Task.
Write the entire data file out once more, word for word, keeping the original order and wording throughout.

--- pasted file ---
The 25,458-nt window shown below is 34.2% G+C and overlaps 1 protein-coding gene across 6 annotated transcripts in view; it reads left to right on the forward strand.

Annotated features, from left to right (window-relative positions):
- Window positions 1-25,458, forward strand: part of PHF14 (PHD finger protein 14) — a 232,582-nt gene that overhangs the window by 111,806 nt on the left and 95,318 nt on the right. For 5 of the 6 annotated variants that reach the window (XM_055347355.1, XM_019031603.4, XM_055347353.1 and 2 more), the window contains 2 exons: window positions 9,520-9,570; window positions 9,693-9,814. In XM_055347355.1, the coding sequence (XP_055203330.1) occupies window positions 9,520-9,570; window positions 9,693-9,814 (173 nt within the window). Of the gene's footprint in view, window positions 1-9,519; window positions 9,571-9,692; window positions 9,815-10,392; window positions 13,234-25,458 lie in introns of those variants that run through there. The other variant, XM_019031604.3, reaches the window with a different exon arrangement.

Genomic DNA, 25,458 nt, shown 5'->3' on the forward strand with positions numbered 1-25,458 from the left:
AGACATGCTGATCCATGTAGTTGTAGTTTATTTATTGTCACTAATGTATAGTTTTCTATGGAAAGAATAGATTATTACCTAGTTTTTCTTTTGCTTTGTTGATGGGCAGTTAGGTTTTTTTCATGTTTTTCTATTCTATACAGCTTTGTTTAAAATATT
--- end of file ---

The 25,458-nt window shown below is 34.2% G+C and overlaps 1 protein-coding gene across 6 annotated transcripts in view; it reads left to right on the forward strand.

Annotated features, from left to right (window-relative positions):
- Window positions 1-25,458, forward strand: part of PHF14 (PHD finger protein 14) — a 232,582-nt gene that overhangs the window by 111,806 nt on the left and 95,318 nt on the right. For 5 of the 6 annotated variants that reach the window (XM_055347355.1, XM_019031603.4, XM_055347353.1 and 2 more), the window contains 2 exons: window positions 9,520-9,570; window positions 9,693-9,814. In XM_055347355.1, the coding sequence (XP_055203330.1) occupies window positions 9,520-9,570; window positions 9,693-9,814 (173 nt within the window). Of the gene's footprint in view, window positions 1-9,519; window positions 9,571-9,692; window positions 9,815-10,392; window positions 13,234-25,458 lie in introns of those variants that run through there. The other variant, XM_019031604.3, reaches the window with a different exon arrangement.

Genomic DNA, 25,458 nt, shown 5'->3' on the forward strand with positions numbered 1-25,458 from the left:
AGACATGCTGATCCATGTAGTTGTAGTTTATTTATTGTCACTAATGTATAGTTTTCTATGGAAAGAATAGATTATTACCTAGTTTTTCTTTTGCTTTGTTGATGGGCAGTTAGGTTTTTTTCATGTTTTTCTATTCTATACAGCTTTGTTTAAAATATT